You're right it could be a red-shouldered. I've had a few and the [juveniles] have the distinct shoulder patch, which I couldn’t make out from that shot, but it does have the long stick-like legs. Many birds I receive from [Animal Medical Center], which provide excellent care and release to me for further care when they're ready. They just can't assess the bird’s flight ability from a small hospital cage, so if they were to attempt to release on their own, it might just hop skip away and not be retrievable once freed. Just yesterday I got another [juvenile] red-tailed from there, came from 192 St. and Bennet Ave in Washington Heights, and a [juvenile] Black-crowned Night Heron with a foot injury from Prospect Park. Unfortunately, I don't always get the intake info on the animal’s origins if a Good Samaritan doesn't leave that info. I just only know from which borough it came. The red-tail from Bronx I got after Thanksgiving from the NYPD did fine and was released. I try to return birds from nearby where found when possible, but this time of year with [juveniles], it’s a judgment call. First, if it isn't an accomplished hunter and just came in starving without an injury I sometimes winter them over. Chances are, after I fatten them up and the weather gets worse, it just may end up starving again and this time might not be found before too late.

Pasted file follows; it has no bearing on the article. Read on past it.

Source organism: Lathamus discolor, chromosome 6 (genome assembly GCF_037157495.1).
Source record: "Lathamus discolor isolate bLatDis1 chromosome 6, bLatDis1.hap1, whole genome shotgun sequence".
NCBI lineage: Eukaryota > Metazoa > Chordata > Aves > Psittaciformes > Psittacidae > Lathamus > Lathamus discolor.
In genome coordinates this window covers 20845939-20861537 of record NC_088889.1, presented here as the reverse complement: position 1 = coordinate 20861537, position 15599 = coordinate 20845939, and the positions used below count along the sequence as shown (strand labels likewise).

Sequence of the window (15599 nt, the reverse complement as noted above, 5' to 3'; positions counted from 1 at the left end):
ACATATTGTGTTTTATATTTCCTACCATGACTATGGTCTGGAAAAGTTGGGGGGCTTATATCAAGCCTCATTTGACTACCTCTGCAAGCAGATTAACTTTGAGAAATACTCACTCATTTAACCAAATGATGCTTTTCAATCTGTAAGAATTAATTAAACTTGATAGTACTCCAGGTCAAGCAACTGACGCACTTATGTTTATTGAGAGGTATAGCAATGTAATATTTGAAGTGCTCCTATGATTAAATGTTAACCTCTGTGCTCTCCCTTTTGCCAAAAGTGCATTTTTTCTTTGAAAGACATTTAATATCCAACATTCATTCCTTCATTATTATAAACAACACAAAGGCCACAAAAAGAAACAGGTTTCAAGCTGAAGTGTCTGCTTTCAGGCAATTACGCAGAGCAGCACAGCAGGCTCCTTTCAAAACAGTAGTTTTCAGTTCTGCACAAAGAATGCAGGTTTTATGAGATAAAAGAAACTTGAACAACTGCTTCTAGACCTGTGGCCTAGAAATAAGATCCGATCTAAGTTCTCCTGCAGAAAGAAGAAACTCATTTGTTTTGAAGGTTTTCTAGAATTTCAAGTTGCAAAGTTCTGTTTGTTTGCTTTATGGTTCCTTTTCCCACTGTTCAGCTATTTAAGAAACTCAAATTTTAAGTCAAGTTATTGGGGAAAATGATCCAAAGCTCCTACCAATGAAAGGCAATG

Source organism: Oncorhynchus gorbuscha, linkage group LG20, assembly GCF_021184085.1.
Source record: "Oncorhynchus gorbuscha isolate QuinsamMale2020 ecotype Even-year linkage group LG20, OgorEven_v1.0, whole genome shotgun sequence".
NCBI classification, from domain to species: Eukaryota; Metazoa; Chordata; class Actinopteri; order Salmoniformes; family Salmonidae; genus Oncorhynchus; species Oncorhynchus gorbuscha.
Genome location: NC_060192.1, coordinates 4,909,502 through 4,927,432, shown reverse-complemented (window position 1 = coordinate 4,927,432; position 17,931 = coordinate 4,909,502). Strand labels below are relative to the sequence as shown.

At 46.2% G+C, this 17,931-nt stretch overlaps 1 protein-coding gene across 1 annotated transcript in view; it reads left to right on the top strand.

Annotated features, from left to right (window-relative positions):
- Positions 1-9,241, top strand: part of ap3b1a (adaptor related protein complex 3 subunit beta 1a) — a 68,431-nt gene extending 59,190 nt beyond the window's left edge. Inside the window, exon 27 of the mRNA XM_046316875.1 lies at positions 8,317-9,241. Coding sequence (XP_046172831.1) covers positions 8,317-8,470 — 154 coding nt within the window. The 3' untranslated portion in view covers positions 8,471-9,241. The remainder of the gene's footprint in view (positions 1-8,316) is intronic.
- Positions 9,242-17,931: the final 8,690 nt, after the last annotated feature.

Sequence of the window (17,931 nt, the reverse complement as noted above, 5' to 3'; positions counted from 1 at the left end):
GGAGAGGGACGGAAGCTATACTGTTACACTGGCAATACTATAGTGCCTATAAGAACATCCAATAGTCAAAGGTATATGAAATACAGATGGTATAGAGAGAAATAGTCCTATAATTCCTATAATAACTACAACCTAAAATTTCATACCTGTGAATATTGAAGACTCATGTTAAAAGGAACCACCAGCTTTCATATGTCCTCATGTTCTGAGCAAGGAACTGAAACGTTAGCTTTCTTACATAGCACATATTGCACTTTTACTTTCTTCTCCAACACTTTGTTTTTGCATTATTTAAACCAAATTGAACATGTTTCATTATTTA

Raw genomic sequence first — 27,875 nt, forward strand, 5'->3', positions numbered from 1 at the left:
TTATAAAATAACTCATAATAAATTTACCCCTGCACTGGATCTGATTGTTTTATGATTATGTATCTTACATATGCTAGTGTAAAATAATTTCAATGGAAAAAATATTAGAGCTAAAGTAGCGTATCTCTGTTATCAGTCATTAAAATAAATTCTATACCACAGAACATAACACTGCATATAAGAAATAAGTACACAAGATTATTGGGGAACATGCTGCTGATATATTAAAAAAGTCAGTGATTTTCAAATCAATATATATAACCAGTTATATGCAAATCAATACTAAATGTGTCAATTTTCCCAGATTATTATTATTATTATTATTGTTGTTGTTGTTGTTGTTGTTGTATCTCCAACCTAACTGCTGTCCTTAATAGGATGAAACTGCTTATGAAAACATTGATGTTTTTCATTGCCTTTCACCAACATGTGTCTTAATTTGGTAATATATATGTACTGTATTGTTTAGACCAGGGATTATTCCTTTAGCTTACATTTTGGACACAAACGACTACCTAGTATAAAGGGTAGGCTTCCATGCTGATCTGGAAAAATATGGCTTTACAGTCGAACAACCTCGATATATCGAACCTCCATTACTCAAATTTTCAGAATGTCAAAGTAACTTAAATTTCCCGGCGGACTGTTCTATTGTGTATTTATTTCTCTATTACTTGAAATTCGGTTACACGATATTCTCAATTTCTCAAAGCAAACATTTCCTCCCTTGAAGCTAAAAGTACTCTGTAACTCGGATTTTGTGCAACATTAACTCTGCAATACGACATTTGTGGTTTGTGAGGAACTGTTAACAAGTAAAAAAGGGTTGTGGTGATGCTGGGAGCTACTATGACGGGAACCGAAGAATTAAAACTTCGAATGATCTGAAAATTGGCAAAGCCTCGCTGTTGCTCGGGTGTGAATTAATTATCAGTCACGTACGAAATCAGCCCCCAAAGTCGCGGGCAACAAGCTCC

The injured birds that can be assumed decent hunters can go back where found. They're not necessarily resident birds this time of the year. Some are migrants or else 16, so far, would account for a good chunk of all the resident yearlings and I doubt that’s the case. The city birds that have grown up on mostly pigeons and rats don't have the same opportunity out here on Long Island. Here it’s mostly rabbit, squirrel, and mice so it makes my release site decision a gamble either way. I recently got in a bird I banded and released out here. 8 days after release, about 10 miles from the site, someone actually witnessed it hit an aluminum street light pole. It did fine and I re-released him again hoping for the best this time. If anything interesting come in from your neck of the woods I’ll let you know.